Harrogate Borough Council has rejected calls for an inquiry after the embarrassing collapse of £75 million plans for Crescent Gardens.
After having its patience tested to the limit by Harrogate developer Adam Thorpe and keeping the £150,000 non-refundable deposit Mr Thorpe’s firm ATP (Crescent Gardens) Ltd paid when contracts were exchanged in 2017, it finally served notice on the long-running saga on Monday.
The news came as a shock to the town, though civic groups such as Harrogate Civic Society had long expressed doubts Mr Thorpe’s lavish vision of luxury apartments and underground spas would ever happen.
But, amid growing calls to turn the former council headquarters into something for the good of the community, the council has waved aside a plea by Coun Pat Marsh, leader of the Liberal Democrats group at Harrogate Borough Council, to investigate why the whole project had gone so badly wrong.
A council spokeperson said: “We have no powers to launch a public inquiry, nor can we compel a private company to explain why it failed to honour its contractual obligations.
“Only the developer can give the reasons why a valid planning application wasn’t submitted by the deadline.”
The sale of Crescent Gardens was originally announced in 2014 as the council moved to consolidate its various buildings into a single, purpose built, civic centre.
Since then there have been missed deadlines and a series of delays, all the time the developer rent to operate from the Crescent Gardens building.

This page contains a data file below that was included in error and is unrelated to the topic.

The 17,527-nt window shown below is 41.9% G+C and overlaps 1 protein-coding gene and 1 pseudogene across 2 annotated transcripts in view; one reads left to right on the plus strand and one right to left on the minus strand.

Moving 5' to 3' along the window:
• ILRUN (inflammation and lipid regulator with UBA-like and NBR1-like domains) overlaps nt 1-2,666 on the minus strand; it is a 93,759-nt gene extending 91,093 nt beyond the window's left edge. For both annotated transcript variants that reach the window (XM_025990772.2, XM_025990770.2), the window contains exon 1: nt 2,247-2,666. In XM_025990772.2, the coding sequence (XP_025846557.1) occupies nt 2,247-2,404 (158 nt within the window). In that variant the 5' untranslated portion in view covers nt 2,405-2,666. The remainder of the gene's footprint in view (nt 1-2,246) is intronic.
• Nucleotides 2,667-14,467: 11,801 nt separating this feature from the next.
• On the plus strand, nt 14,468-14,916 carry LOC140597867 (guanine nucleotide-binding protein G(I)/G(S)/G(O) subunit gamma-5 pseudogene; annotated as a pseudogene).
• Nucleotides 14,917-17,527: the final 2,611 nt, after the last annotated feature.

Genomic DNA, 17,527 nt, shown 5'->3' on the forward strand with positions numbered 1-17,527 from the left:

Now that Crescent Gardens is back on the market again, the council is left with the same headache that it faced five long years ago.
What to do with one of Harrogate’s landmark buildings in one of the most prominent locations in town?
Coun Marsh is clear about what she would like to see happening.
She said: “I didn’t think this project would ever get off the ground. I’d like an investigation and that’s what I will be calling for, whether that’s into the due processes and diligence or the strength of the contract, I don’t know yet.
“Hopefully we can get a sensible person to purchase Crescent Gardens and build on its grandeur... and whoever comes in respects it is the civic centre of the town.”
Despite the clamour for this civic asset to be retained for a public role, the priority remains financial and there are unlikely to be any open forums to discuss what happens next.
A Harrogate Borough Council spokesman said: "We have been clear since 2014 that Crescent Gardens will be sold and this has not changed.
"Developers will be expected to set out how any future use of the building meets the economic objective assessment as part of their proposals.
"The public will be consulted as part of the planning process when a valid application for the building comes forward. "